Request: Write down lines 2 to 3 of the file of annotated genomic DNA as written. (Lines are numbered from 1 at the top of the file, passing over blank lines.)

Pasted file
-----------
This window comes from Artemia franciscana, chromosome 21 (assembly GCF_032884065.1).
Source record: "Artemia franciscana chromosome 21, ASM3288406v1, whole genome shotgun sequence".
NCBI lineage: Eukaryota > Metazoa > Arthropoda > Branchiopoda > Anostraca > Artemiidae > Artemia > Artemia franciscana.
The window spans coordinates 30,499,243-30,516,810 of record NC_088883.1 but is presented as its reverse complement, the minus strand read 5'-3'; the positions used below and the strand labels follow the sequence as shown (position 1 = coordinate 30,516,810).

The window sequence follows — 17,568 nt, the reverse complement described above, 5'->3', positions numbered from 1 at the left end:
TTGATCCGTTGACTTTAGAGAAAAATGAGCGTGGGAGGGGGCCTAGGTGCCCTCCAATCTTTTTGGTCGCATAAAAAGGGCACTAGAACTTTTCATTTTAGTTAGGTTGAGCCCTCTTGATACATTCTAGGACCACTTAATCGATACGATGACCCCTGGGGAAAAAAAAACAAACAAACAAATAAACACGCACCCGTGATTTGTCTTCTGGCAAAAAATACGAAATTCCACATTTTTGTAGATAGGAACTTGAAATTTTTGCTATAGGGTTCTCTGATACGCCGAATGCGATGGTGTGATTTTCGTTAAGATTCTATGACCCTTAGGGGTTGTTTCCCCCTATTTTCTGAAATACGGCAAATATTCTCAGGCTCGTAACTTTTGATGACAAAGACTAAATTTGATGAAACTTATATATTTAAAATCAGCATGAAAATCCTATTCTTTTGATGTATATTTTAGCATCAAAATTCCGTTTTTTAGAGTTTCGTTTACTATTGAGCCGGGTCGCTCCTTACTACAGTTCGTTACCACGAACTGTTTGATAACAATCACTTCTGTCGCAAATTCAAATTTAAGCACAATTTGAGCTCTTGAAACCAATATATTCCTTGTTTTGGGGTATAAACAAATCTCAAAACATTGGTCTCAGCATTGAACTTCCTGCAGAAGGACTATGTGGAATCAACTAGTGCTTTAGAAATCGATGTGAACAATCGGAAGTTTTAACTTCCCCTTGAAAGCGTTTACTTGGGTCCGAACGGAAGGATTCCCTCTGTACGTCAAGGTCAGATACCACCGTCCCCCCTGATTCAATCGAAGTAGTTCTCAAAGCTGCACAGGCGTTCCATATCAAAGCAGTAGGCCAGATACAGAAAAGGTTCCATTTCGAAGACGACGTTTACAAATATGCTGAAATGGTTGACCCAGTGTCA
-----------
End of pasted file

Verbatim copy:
Source record: "Artemia franciscana chromosome 21, ASM3288406v1, whole genome shotgun sequence".
NCBI lineage: Eukaryota > Metazoa > Arthropoda > Branchiopoda > Anostraca > Artemiidae > Artemia > Artemia franciscana.